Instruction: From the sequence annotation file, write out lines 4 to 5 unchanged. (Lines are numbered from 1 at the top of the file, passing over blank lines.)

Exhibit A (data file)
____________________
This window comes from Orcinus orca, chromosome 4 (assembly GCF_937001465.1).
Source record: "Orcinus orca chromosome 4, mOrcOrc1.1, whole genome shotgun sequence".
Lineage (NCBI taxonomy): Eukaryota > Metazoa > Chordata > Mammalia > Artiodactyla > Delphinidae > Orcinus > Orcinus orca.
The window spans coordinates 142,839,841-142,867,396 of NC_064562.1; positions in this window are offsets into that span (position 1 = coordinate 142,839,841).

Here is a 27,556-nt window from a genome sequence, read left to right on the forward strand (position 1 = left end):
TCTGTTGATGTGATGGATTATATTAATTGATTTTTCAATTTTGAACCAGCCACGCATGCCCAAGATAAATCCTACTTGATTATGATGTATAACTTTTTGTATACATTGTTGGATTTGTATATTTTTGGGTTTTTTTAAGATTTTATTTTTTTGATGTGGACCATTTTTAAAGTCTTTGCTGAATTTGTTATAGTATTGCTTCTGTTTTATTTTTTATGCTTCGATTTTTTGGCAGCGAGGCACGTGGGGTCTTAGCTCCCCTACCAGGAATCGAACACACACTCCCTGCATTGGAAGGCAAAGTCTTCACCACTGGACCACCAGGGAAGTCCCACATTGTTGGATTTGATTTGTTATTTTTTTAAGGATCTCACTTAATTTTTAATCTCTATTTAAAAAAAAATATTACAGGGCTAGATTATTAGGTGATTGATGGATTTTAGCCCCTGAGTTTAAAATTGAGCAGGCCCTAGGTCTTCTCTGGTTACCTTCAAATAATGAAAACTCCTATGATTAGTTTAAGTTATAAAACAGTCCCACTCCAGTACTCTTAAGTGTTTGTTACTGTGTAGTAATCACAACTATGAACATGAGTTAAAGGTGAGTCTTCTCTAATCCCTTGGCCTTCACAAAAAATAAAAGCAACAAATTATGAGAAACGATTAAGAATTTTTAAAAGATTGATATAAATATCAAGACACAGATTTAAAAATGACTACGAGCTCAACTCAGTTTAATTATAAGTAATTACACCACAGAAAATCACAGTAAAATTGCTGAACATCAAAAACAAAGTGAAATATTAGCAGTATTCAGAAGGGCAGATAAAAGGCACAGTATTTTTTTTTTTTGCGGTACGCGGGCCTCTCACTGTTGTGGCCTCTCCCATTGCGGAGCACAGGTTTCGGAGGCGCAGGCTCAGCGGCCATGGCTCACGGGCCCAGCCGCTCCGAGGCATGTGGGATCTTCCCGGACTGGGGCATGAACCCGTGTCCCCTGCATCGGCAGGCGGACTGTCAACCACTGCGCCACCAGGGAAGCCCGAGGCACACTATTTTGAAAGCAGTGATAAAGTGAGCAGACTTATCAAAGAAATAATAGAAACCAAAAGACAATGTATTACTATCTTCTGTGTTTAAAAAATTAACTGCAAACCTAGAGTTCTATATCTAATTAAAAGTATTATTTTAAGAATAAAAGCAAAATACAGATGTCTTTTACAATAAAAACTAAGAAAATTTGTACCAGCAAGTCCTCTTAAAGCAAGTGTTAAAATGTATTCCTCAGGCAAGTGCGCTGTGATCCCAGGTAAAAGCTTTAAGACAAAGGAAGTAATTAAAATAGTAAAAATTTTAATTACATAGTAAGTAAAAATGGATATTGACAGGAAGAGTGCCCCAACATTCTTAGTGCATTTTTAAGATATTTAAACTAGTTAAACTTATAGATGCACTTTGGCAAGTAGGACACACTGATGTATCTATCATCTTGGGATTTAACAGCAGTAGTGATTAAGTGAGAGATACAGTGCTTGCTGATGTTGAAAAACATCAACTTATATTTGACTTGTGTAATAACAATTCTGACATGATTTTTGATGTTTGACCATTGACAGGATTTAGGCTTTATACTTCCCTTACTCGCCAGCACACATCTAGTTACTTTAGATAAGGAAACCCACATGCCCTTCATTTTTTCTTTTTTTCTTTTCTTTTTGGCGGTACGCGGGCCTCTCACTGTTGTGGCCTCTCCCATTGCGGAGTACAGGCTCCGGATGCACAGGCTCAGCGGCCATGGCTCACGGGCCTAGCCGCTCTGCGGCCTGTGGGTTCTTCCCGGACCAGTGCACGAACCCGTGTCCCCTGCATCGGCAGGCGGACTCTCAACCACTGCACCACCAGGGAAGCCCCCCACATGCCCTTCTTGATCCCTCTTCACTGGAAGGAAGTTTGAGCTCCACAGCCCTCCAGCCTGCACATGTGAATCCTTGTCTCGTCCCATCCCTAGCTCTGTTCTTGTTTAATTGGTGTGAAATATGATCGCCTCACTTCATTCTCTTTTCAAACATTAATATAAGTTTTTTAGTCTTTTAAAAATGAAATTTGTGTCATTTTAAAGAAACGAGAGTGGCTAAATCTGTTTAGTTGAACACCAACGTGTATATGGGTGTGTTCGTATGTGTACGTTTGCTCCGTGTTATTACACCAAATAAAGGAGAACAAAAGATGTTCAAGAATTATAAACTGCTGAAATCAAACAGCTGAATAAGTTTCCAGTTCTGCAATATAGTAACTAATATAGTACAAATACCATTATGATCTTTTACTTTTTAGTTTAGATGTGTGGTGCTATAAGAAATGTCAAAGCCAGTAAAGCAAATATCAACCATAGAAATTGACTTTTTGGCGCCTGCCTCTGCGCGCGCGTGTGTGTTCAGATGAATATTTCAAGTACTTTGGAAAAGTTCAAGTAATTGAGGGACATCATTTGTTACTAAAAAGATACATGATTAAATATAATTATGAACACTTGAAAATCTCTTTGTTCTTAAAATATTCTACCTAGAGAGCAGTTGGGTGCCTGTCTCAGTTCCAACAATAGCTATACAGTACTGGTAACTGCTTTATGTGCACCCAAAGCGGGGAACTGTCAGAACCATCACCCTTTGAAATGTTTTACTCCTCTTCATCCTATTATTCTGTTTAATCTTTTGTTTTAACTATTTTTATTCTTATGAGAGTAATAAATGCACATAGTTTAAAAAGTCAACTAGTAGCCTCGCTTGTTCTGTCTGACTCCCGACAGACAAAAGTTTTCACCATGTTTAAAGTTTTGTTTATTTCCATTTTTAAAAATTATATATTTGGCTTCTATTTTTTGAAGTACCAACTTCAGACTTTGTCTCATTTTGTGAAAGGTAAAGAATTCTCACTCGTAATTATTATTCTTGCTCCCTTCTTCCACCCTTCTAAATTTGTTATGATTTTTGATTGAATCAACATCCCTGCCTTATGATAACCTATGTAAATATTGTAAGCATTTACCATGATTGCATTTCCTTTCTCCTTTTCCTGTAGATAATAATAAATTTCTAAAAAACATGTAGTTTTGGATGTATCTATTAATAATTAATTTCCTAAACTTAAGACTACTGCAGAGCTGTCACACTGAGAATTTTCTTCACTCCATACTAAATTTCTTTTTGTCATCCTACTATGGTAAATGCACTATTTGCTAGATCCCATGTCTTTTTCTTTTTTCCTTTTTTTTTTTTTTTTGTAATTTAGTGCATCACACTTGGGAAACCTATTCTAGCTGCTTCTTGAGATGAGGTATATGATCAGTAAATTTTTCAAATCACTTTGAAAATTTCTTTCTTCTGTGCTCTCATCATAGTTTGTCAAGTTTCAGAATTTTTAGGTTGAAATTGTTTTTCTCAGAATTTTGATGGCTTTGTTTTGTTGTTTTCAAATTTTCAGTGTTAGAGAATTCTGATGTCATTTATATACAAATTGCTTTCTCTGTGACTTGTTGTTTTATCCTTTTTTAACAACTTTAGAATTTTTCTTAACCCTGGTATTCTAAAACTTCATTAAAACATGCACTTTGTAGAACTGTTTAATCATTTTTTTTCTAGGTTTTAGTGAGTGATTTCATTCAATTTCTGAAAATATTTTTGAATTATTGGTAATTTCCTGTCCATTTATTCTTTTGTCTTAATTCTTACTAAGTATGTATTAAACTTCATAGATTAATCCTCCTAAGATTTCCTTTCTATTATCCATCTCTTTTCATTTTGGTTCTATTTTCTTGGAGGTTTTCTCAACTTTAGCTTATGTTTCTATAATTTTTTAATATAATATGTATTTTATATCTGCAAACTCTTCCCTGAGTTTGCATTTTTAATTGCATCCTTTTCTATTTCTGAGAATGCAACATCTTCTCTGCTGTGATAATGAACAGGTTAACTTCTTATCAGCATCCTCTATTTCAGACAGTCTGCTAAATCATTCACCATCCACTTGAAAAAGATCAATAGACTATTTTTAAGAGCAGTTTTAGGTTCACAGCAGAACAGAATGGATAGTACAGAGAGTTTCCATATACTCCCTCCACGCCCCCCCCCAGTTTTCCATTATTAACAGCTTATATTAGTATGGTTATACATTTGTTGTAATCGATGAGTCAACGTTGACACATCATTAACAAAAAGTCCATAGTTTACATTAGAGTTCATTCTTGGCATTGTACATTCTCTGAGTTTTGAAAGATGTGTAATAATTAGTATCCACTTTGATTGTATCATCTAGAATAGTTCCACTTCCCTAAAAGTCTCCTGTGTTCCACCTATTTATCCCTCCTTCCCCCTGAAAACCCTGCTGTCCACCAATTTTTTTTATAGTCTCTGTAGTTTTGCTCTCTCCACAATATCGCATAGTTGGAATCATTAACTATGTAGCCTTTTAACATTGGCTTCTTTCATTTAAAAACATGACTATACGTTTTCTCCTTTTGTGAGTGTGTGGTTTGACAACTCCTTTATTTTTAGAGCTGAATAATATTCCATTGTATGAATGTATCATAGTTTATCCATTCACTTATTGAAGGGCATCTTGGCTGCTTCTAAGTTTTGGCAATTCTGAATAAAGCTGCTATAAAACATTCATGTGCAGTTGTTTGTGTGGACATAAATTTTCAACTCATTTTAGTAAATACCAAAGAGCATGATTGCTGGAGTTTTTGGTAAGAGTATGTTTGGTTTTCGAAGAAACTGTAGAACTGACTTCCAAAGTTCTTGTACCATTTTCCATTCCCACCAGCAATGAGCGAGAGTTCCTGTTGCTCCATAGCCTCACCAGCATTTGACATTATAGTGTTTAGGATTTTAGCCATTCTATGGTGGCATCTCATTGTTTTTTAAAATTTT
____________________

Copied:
The window spans coordinates 142,839,841-142,867,396 of NC_064562.1; positions in this window are offsets into that span (position 1 = coordinate 142,839,841).

Here is a 27,556-nt window from a genome sequence, read left to right on the forward strand (position 1 = left end):